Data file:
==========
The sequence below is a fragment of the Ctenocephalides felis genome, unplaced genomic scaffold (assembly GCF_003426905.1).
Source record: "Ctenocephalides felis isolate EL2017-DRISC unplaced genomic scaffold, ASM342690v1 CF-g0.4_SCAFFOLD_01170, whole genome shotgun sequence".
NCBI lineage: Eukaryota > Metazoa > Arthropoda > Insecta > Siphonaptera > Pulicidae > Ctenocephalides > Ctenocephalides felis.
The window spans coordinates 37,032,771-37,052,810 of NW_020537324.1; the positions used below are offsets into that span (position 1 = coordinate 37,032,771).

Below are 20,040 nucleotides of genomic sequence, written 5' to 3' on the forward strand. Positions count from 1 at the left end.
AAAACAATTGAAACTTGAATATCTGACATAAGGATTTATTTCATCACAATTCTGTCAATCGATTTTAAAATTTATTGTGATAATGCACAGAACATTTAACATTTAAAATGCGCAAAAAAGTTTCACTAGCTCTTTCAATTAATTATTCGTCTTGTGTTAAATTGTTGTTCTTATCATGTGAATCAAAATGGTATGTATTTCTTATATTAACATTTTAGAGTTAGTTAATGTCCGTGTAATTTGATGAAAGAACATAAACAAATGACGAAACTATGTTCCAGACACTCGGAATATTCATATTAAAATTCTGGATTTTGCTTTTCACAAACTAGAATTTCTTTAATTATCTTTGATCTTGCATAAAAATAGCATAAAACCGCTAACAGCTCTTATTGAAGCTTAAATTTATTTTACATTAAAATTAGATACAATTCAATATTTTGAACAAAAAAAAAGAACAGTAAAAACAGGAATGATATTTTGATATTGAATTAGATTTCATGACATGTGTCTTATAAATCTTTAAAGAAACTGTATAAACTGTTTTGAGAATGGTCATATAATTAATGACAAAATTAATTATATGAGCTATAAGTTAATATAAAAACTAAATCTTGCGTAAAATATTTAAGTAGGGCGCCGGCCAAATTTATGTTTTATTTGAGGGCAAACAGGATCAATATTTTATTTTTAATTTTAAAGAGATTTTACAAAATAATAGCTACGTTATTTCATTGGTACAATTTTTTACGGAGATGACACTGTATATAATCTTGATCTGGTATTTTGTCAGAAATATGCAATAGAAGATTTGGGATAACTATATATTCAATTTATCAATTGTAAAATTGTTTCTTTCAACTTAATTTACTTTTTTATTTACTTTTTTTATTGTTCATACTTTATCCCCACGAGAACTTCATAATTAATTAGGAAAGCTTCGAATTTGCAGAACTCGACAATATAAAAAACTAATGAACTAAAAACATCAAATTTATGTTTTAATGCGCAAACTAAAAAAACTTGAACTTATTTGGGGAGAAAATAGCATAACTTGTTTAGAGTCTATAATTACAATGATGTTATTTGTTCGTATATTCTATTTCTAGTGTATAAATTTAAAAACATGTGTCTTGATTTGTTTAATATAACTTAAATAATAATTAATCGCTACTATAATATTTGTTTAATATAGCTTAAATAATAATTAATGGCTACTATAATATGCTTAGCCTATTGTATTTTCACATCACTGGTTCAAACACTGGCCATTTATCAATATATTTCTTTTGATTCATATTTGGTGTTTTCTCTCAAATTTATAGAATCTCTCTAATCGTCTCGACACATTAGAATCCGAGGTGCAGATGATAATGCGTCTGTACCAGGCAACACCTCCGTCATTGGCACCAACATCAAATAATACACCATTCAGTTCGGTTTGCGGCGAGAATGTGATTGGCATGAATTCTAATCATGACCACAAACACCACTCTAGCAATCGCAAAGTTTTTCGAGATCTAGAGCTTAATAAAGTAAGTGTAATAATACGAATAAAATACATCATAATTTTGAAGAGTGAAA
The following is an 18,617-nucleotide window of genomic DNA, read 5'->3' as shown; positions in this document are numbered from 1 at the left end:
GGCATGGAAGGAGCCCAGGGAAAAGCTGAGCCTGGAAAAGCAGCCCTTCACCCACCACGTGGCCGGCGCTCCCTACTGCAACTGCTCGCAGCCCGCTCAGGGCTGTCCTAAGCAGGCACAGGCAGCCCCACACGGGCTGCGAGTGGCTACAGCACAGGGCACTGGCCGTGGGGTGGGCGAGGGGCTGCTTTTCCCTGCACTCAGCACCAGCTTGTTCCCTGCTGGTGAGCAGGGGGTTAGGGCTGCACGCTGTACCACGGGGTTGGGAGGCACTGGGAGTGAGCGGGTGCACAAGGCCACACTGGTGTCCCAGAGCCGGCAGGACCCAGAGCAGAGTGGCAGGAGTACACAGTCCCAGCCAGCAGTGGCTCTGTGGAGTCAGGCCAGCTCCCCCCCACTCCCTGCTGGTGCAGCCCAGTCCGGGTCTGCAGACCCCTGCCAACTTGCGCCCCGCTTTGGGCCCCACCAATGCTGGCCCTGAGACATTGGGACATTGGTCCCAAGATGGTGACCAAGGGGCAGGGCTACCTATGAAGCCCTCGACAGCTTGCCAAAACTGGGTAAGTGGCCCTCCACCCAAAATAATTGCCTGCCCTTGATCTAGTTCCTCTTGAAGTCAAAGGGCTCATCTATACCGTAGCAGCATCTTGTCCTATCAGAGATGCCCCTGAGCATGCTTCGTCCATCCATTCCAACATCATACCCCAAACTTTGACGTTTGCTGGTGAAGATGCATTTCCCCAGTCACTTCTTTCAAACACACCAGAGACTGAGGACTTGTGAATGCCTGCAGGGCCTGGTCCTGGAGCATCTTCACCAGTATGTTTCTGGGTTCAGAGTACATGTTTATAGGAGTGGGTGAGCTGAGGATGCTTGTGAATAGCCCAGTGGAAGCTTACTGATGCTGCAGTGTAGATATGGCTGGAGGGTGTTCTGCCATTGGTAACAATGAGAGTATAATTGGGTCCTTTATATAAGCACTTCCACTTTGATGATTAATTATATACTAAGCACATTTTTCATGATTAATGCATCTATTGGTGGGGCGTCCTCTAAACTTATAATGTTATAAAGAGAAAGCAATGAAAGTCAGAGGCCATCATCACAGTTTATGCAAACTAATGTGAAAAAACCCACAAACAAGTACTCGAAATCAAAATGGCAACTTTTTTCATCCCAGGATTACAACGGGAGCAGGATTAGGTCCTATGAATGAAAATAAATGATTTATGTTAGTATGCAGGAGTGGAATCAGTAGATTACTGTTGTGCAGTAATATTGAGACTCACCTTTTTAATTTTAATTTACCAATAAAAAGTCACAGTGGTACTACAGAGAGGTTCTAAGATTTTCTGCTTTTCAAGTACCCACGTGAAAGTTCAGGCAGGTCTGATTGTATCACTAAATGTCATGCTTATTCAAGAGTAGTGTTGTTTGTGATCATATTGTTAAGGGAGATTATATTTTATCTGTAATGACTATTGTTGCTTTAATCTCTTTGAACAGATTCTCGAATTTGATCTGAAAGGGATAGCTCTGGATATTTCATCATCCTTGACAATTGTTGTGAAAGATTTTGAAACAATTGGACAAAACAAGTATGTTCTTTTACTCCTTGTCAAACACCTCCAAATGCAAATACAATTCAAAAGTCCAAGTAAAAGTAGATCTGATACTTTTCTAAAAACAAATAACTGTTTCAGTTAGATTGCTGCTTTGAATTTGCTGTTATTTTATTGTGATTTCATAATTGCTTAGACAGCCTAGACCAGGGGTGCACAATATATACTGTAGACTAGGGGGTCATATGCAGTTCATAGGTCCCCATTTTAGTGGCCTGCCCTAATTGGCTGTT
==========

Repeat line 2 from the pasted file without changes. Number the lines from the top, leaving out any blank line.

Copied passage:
Source record: "Ctenocephalides felis isolate EL2017-DRISC unplaced genomic scaffold, ASM342690v1 CF-g0.4_SCAFFOLD_01170, whole genome shotgun sequence".